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MALAYSIA STOCKS

More glove-maker stocks may join Malaysia's benchmark index amid Covid-19 rally

Supermax, Kossan Rubber may supplant Genting on KLCI to join rivals Top Glove, Hartalega

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Top Glove is close to overtaking Malayan Banking as the biggest stock on the KLCI Index, and Hartalega is in third position. Analysts say that with the new additions, glove-makers' weighting in the gauge will jump to about 20 per cent from around 15 per cent now.

Kuala Lumpur

MALAYSIAN glove-makers are threatening to supplant the once-mighty gaming companies in the nation's benchmark equity index, thanks to the spectacular rally in their shares.

Supermax and Kossan Rubber Industries may join bigger rivals Top Glove and Hartalega Holdings in the 30-stock FTSE Bursa Malaysia KLCI Index after a review of the gauge's members in November or December, said analysts at Maybank Investment Bank and Smartkarma.

The two stocks are expected to replace casino giant Genting and its unit, Genting Malaysia.

The likely entrants are already worth more than some of the gauge's members by market value, given the boom in demand for gloves during the novel coronavirus pandemic, sending their shares to dizzying heights. Supermax has soared more than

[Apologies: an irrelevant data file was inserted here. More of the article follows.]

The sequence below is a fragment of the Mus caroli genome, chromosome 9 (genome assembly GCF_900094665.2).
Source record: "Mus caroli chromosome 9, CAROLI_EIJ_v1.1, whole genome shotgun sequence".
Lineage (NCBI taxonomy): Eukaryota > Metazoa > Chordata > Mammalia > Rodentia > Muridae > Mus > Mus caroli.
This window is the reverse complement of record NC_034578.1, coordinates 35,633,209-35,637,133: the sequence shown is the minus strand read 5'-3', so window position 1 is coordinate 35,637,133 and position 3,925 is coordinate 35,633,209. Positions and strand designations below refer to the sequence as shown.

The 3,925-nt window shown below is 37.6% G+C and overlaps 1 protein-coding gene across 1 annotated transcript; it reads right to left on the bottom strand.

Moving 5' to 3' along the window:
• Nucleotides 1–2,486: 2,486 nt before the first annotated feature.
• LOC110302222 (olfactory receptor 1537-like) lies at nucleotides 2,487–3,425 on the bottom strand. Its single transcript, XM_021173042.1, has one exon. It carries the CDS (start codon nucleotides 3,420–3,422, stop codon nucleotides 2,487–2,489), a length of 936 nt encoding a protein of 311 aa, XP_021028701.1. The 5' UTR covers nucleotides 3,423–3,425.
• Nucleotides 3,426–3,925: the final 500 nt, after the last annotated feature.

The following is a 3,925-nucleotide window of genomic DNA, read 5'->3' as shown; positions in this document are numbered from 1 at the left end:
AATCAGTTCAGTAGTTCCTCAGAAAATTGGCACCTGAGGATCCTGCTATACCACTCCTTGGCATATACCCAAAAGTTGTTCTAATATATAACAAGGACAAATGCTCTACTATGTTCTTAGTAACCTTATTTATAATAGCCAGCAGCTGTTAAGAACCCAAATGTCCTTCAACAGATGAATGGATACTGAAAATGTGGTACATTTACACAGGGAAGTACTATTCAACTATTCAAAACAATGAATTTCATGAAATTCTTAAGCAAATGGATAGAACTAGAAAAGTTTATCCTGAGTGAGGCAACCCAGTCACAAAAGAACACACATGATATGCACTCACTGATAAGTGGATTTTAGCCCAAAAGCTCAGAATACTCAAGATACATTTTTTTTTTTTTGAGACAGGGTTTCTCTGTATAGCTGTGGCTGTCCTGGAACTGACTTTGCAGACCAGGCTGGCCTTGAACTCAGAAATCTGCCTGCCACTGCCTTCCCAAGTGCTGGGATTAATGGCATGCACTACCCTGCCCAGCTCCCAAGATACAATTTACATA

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1,400 per cent this year; Kossan's stock has more than tripled.

The makeover of the South-east Asian benchmark from one traditionally led by banks, utilities and gaming underscores huge investor demand for companies making hygiene products.

Valued at RM76 billion (S$24.87 billion), Top Glove is close to overtaking Malayan Banking as the biggest stock on the KLCI Index.

Hartalega is in third position.

With the new additions, glove- makers' weighting in the gauge will jump to about 20 per cent from around 15 per cent at present, said the two analysts.

"For every 100 dollars coming to the KLCI Index, about 20 dollars are going to go into glove makers after the review," said Brian Freitas, an analyst at Smartkarma.

While the additions are happening after the sharp rally, there is still a lot of visibility on demand for gloves, he said.

Malaysia this week imposed restrictions on movement in its capital city of Kuala Lumpur, administrative capital Putrajaya and in the states of Selangor and Sabah, as the country battles a spike in Covid-19 cases. The nation reported 589 new cases on Thursday.

Surging demand has spurred other companies to dive into the glove business. Mah Sing Group, one of Malaysia's biggest developers, said on Thursday that it plans to acquire 12 new glove production lines to reduce its dependence on its property business, which has been hit by the pandemic.

The stock soared as much as 34 per cent on Friday and prompted multiple analyst upgrades on the company's shares.

Meantime, Genting and its units have started to cut pay and workforce due the pandemic. Its market value has shrunk to RM11.7 billion from more than RM40 billion almost a decade ago. In contrast, Supermax's market value has surged to RM27 billion this year; Kossan's has climbed to more than RM20 billion, shows Bloomberg-compiled data.

The constituent changes will be implemented after the end of trading on Dec 18, and will be effective Dec 21, Maybank's head of research Wong Chew Hann wrote in a note this month. BLOOMBERG

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